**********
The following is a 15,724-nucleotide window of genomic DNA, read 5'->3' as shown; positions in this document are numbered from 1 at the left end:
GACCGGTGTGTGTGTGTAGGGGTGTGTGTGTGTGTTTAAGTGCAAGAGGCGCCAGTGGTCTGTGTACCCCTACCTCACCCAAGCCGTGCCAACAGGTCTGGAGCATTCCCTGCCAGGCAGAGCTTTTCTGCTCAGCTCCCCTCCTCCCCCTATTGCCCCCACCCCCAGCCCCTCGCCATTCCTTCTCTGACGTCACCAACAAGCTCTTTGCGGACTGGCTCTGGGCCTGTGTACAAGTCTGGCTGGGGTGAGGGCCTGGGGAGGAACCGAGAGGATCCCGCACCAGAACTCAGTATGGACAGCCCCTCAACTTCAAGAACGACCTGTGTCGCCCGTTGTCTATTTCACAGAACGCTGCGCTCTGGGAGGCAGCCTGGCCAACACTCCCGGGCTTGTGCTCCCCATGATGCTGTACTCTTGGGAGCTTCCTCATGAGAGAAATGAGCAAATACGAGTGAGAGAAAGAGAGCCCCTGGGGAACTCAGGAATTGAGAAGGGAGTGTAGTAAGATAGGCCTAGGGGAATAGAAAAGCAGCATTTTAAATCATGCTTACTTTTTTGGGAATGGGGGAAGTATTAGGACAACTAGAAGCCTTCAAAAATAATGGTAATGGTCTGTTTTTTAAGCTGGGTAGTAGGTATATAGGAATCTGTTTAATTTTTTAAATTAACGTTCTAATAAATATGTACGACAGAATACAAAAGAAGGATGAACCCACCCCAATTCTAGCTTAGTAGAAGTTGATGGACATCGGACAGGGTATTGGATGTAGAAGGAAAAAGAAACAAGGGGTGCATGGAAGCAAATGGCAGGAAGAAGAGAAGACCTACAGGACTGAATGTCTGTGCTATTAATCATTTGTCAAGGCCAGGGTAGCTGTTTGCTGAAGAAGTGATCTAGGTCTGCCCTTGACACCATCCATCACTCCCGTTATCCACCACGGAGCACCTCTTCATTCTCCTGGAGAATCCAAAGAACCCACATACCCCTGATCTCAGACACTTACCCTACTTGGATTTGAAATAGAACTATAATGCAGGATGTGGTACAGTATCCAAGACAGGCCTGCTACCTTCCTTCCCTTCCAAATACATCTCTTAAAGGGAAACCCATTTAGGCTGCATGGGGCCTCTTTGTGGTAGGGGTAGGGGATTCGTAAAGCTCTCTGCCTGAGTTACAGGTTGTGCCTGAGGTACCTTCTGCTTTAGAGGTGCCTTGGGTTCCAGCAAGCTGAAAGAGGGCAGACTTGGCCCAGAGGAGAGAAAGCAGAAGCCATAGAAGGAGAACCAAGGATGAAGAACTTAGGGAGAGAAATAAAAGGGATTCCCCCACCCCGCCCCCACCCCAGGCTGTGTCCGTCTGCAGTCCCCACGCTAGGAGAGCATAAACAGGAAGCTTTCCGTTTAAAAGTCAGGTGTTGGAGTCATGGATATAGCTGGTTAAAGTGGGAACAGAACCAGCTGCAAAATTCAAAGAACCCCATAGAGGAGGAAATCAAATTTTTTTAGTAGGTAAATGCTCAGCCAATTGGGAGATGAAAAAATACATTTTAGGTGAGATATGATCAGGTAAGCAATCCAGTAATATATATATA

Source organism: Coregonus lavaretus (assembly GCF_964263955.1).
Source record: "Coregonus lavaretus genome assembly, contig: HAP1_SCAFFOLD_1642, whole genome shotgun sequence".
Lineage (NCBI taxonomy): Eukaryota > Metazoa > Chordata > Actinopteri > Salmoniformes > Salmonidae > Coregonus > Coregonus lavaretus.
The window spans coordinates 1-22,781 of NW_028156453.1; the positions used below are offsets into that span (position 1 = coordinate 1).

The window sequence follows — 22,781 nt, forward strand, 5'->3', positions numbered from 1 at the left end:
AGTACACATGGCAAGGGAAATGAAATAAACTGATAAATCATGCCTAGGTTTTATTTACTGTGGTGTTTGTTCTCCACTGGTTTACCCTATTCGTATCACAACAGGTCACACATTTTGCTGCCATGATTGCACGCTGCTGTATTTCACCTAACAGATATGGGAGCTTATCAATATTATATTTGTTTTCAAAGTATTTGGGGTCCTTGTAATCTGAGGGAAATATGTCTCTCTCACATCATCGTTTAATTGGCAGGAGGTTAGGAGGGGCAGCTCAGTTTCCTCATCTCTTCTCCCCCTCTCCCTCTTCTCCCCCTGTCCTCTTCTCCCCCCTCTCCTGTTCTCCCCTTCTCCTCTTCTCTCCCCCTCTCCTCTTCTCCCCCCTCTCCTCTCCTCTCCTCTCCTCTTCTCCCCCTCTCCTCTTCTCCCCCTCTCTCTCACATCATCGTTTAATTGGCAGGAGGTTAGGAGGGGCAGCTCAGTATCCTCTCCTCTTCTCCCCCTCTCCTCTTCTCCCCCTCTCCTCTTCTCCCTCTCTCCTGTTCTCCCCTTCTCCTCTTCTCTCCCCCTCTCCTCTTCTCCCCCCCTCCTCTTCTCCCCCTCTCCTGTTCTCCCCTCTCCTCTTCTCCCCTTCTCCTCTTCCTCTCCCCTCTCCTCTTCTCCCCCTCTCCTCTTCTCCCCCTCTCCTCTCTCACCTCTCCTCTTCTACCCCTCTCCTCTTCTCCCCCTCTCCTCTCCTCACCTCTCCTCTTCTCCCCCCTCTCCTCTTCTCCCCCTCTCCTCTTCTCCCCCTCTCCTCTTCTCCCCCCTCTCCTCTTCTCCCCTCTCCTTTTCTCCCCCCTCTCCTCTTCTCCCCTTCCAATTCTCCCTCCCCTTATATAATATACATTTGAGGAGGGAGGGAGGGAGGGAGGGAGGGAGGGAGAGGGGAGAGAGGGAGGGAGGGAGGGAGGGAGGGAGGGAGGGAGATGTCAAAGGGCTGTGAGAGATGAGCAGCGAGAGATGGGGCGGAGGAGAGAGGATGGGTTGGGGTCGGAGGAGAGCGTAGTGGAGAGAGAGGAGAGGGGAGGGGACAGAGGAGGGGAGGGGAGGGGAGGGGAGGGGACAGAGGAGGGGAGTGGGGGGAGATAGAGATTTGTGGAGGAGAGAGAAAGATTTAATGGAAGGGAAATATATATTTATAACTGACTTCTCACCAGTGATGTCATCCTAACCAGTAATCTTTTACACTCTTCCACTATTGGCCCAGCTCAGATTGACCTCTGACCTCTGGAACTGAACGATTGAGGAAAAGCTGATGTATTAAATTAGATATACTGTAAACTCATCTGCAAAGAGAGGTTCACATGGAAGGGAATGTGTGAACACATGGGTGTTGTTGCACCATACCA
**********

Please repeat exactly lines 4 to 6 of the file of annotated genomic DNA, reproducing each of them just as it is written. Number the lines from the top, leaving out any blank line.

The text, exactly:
Source record: "Coregonus lavaretus genome assembly, contig: HAP1_SCAFFOLD_1642, whole genome shotgun sequence".
Lineage (NCBI taxonomy): Eukaryota > Metazoa > Chordata > Actinopteri > Salmoniformes > Salmonidae > Coregonus > Coregonus lavaretus.
The window spans coordinates 1-22,781 of NW_028156453.1; the positions used below are offsets into that span (position 1 = coordinate 1).